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Buyers & Sales

Be prepared for customer and supplier conversations with the latest views of industrial trends, political developments and emerging risks.

Leaders & Strategists

Get timely, data-driven insights into major developments in trade-related politics and regulations. Keep track of shifting trends in industries adjacent to yours.

Researchers & Media

Leverage our ideas generation with event-driven, transparent, fact-based analysis. Discover how trade data can be applied to real world research problems.

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Research the right way

We bring Panjiva's unique data and technology to bear on global trade events, issues and concepts. With Panjiva Research, you can:

  • Gain data-driven insights into politics, economics, logistics and industries
  • View concise, visual, content-rich written analysis
  • Obtain links to source documents, Panjiva data and high quality resources from across the world of trade
  • Receive daily emails of the most vital information about global trade

Research on Logistics

Whatever your do, you rely on logistics. Access analysis of the competitive dynamics and corporate finances of the shipping companies, as well as the impact of port activity and shipping rates on your business.


Seattle-Tacoma’s Recovery Likely Short-Lived as Virus Passes, Tariffs Awaited

Container handling through the ports of Seattle and Tacoma climbed 9% on a year earlier in June, representing a marked turnaround from three months of declines. That was a markedly better performance than the 4% seen in Canada’s west coast ports and inline with California’s 8%. Yet the increase in imports of 9% can be explained by a 51% surge in shipments from Canada after last year’s computer virus issues at Maersk’s facilities. Imports from China only climbed 4% ahead of the implementation of duties on $34 billion of exports. There’s nonetheless of a downturn going into the peak season. China accounted for 42% of volumes in the past 12 months with the leading container-lines being CMA-CGM, ONE and Evergreen.

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Research on Manufacturing Industries

Learn what trade data can tell you about industries from commodities and food to electronics and autos with concise, regular updates.


Commerce Has Energy For Uranium Case as Russian Exports Charge Ahead

The U.S. Commerce Department has launched a section 232 review of the national security considerations of uranium imports. That’s not a big surprise given the “critical minerals” review that’s also ongoing and which had a Senate hearing recently. It’s likely to be broad-based, in common with the recent steel and aluminum reviews that captured historic national security allies such as Canada. The latter accounted for 30% of the $2.8 billion of American imports of uranium products in the past 12 months. Russia, where evolving relations with the U.S. may be a complicating factor, was next largest at 26% with a surge of 57% on a year earlier likely due to an expectation of the case being implemented.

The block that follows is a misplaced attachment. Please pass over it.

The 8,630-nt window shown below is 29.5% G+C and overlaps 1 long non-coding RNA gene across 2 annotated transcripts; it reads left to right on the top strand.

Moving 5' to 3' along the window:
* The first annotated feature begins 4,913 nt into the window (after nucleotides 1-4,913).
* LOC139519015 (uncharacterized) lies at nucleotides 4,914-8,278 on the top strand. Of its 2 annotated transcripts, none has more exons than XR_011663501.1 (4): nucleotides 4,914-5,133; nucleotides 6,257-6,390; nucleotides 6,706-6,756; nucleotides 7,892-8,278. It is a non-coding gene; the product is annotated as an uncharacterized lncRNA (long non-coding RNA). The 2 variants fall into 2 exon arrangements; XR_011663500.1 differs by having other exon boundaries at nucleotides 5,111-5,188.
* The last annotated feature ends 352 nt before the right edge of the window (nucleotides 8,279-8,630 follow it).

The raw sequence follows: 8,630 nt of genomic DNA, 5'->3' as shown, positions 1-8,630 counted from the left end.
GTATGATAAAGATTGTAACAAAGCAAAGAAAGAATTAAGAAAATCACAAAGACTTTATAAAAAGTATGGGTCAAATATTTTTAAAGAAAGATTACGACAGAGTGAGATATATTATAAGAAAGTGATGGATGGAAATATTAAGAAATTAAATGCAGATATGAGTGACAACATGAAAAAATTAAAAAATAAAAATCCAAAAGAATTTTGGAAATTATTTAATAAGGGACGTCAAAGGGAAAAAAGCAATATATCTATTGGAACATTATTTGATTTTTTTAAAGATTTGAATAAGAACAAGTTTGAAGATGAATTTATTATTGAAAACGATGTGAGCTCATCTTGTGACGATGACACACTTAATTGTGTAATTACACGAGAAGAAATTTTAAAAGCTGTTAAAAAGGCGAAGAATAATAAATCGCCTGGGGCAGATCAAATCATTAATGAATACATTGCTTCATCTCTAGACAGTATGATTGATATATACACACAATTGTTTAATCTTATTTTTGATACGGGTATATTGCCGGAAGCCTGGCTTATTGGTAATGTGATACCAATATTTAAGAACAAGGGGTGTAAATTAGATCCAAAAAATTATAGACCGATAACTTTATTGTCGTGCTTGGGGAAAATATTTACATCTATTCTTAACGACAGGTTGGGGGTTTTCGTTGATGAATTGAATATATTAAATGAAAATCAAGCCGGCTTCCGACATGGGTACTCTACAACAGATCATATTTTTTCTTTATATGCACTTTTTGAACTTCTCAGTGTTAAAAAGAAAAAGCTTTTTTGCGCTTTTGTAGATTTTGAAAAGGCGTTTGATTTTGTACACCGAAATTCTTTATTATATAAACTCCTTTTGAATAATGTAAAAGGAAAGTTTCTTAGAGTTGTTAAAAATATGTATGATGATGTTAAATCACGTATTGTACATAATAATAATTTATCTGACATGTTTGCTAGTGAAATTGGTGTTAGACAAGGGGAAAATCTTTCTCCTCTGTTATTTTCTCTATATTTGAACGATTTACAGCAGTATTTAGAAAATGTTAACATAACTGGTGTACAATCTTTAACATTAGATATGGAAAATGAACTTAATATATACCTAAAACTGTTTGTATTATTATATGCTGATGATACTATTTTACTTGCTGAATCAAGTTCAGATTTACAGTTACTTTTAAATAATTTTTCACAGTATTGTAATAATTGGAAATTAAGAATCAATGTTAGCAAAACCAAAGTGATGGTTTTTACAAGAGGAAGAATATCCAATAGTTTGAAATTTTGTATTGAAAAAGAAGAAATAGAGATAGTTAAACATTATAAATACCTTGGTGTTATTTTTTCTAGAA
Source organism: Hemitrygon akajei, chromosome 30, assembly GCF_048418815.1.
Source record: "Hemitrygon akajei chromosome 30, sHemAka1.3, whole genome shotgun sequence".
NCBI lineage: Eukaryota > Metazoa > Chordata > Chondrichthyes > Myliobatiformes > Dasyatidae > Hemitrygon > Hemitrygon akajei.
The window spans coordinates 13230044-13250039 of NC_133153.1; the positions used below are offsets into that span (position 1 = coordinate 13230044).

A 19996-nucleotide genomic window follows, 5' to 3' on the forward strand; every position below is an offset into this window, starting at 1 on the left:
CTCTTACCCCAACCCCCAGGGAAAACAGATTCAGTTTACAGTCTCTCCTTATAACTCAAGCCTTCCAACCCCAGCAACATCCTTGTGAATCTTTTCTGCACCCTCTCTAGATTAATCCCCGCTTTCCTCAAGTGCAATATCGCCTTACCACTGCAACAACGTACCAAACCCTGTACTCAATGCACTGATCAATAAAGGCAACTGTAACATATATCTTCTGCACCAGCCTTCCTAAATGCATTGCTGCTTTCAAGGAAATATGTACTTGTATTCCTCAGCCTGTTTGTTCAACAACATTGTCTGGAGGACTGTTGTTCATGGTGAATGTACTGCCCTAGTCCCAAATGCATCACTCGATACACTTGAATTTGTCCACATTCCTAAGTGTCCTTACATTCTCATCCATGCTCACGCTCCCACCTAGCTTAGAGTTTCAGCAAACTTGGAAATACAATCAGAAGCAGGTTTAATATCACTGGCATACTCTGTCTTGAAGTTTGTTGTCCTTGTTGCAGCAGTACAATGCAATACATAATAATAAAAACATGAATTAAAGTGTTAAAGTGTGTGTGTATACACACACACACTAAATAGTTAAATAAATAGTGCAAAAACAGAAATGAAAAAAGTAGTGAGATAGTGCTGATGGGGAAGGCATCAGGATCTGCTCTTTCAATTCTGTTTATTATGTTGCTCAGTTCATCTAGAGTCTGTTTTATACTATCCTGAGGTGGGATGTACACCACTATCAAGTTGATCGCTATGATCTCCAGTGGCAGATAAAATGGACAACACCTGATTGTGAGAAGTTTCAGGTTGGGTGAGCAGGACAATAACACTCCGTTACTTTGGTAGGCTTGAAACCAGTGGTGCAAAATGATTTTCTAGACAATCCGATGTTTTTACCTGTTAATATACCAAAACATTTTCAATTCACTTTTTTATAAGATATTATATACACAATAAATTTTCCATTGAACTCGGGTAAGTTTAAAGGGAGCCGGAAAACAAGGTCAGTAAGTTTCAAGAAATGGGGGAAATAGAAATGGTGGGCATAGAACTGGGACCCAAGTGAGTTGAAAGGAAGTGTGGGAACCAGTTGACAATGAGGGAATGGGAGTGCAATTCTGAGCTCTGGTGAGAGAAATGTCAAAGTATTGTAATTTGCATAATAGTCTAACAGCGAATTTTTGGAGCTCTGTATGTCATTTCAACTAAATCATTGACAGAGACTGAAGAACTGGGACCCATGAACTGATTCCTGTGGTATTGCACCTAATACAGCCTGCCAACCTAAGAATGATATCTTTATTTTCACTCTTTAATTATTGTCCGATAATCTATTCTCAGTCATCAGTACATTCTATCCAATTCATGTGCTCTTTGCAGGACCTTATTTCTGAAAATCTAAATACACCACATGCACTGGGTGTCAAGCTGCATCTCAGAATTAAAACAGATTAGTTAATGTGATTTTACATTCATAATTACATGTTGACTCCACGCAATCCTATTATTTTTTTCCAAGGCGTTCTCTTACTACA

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Research on Economics

Get the story behind the story with in-depth analysis of what is driving trade in the world’s largest economies.


K+N and Panalpina Show There’s More Than One Way to Deliver

K+N reported revenue growth of 15% on a year earlier in 2Q, reaching a record high, after beating analysts’ expectations by 7% points. That was due to a surge in the freight forwarder’s handling, including an 11% rise in ocean freight volumes in 2Q vs. a market increase of just 4%. That markedly outperformed its peer Panalpina which fell 1%, illustrating K+N’s volume-driven approach to profit growth vs. Panalpina’s margin-driven route. For example on U.S.-inbound seaborne routes K+N’s volumes rose 8% in 2Q vs. Panalpina’s 4%. While K+N’s profits (EBITDA) were 1% better than expected in absolute terms that came at the price of a 6.1% profit margin vs. 6.6% a year earlier. That may become a problem if underlying costs recover – the container-liners’ rates have improved recently – or if volumes become restricted by the expanding reach of tariffs being implemented by the U.S.

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Research on Politics

Shifting policies, regulations and trade deals move the goal posts - get the data and facts behind the hype.


Iran’s Loss in Japan Could Be America’s Gain as Oil Sanctions Bite

Japan’s oil distributors will cut imports from Iran in response to U.S. sanctions following indications from Secretary Mnuchin that exemptions will only be temporary. That shouldn’t be an insurmountable problem given Iran accounted for just 5% of Japan’s imports in the past 12 months after a 25% decline. Major suppliers including Saudi Arabia (40%) and the UAE (25%). The sanctions also represent an opportunity for U.S. oil suppliers – so far Japan only accounted for 1% of U.S. exports. Replacing Iran in Japan would add 11% to total U.S. exports, proving particularly useful given Chinese duties on American oil exports are close at hand.

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Get Started

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